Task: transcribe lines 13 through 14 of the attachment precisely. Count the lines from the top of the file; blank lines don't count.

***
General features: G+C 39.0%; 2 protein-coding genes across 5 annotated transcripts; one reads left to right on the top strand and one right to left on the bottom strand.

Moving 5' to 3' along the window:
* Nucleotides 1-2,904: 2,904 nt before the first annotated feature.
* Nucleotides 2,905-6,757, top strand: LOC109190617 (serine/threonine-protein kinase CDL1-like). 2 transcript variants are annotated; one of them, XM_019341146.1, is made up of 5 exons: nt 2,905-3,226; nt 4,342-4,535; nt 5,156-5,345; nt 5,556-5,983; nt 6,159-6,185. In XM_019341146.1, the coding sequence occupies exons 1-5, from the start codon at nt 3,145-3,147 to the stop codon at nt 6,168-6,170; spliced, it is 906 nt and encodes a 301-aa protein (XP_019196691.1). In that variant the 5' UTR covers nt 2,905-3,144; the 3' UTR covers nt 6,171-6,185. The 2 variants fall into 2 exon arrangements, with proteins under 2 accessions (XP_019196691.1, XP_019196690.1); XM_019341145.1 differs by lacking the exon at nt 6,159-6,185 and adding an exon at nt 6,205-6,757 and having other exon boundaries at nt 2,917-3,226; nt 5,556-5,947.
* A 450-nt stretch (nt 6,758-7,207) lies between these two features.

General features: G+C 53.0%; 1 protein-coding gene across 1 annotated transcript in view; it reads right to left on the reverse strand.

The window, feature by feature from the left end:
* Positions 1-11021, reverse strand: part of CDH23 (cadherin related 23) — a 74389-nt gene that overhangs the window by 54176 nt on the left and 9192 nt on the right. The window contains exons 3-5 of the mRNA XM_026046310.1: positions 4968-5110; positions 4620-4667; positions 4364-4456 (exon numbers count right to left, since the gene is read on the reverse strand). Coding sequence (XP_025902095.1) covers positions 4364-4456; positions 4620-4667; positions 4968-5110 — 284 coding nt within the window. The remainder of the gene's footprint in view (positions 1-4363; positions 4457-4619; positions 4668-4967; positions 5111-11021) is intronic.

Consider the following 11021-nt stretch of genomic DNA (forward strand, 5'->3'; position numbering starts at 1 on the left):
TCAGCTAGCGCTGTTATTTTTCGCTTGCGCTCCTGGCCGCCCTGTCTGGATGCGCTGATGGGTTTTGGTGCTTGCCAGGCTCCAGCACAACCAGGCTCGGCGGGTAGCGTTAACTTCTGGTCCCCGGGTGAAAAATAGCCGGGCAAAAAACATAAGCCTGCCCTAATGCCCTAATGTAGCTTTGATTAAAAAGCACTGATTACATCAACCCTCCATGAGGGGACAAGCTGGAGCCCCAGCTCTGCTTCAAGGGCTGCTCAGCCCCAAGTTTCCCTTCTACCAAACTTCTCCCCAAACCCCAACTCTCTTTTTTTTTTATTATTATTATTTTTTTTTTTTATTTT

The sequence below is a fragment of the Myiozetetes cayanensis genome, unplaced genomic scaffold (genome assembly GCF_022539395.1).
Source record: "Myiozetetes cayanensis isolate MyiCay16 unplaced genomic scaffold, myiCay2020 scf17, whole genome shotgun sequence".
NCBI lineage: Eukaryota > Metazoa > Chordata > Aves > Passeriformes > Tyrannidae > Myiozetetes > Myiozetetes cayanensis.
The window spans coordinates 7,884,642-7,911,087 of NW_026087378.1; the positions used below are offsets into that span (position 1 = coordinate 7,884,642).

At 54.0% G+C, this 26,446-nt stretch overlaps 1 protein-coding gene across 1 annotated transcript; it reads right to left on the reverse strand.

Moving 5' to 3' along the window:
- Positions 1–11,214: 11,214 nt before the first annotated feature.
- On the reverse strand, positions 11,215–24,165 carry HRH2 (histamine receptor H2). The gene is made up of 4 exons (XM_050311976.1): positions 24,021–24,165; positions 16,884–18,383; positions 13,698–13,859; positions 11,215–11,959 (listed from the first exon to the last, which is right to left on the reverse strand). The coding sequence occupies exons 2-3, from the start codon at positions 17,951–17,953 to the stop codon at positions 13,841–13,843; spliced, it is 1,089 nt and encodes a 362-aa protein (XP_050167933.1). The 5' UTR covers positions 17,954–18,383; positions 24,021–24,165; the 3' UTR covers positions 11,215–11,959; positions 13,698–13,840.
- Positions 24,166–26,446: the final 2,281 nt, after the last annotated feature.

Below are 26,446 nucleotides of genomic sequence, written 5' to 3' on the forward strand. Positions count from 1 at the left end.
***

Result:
NCBI lineage: Eukaryota > Metazoa > Chordata > Aves > Passeriformes > Tyrannidae > Myiozetetes > Myiozetetes cayanensis.
The window spans coordinates 7,884,642-7,911,087 of NW_026087378.1; the positions used below are offsets into that span (position 1 = coordinate 7,884,642).